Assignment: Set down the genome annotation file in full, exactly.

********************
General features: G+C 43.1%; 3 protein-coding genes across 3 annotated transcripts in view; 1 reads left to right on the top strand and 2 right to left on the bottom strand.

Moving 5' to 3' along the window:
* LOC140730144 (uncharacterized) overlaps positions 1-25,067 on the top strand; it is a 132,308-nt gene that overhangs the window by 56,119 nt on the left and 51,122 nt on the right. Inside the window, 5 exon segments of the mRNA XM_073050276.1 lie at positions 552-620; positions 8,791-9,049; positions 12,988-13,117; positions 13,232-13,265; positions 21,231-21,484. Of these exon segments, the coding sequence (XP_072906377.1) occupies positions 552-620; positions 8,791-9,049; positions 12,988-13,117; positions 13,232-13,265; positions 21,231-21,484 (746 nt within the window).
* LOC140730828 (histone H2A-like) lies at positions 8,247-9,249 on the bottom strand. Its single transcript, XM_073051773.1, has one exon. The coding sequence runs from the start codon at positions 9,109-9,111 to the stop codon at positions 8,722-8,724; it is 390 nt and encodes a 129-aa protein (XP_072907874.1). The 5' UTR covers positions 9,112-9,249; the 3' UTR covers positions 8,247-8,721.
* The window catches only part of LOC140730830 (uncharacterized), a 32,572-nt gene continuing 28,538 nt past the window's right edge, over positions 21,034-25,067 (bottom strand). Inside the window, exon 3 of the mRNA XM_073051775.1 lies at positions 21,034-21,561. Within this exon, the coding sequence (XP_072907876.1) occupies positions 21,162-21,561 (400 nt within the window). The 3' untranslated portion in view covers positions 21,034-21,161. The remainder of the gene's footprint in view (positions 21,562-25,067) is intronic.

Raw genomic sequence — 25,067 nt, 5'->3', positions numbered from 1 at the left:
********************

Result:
General features: G+C 43.1%; 3 protein-coding genes across 3 annotated transcripts in view; 1 reads left to right on the top strand and 2 right to left on the bottom strand.

Moving 5' to 3' along the window:
* LOC140730144 (uncharacterized) overlaps positions 1-25,067 on the top strand; it is a 132,308-nt gene that overhangs the window by 56,119 nt on the left and 51,122 nt on the right. Inside the window, 5 exon segments of the mRNA XM_073050276.1 lie at positions 552-620; positions 8,791-9,049; positions 12,988-13,117; positions 13,232-13,265; positions 21,231-21,484. Of these exon segments, the coding sequence (XP_072906377.1) occupies positions 552-620; positions 8,791-9,049; positions 12,988-13,117; positions 13,232-13,265; positions 21,231-21,484 (746 nt within the window).
* LOC140730828 (histone H2A-like) lies at positions 8,247-9,249 on the bottom strand. Its single transcript, XM_073051773.1, has one exon. The coding sequence runs from the start codon at positions 9,109-9,111 to the stop codon at positions 8,722-8,724; it is 390 nt and encodes a 129-aa protein (XP_072907874.1). The 5' UTR covers positions 9,112-9,249; the 3' UTR covers positions 8,247-8,721.
* The window catches only part of LOC140730830 (uncharacterized), a 32,572-nt gene continuing 28,538 nt past the window's right edge, over positions 21,034-25,067 (bottom strand). Inside the window, exon 3 of the mRNA XM_073051775.1 lies at positions 21,034-21,561. Within this exon, the coding sequence (XP_072907876.1) occupies positions 21,162-21,561 (400 nt within the window). The 3' untranslated portion in view covers positions 21,034-21,161. The remainder of the gene's footprint in view (positions 21,562-25,067) is intronic.

Raw genomic sequence — 25,067 nt, 5'->3', positions numbered from 1 at the left: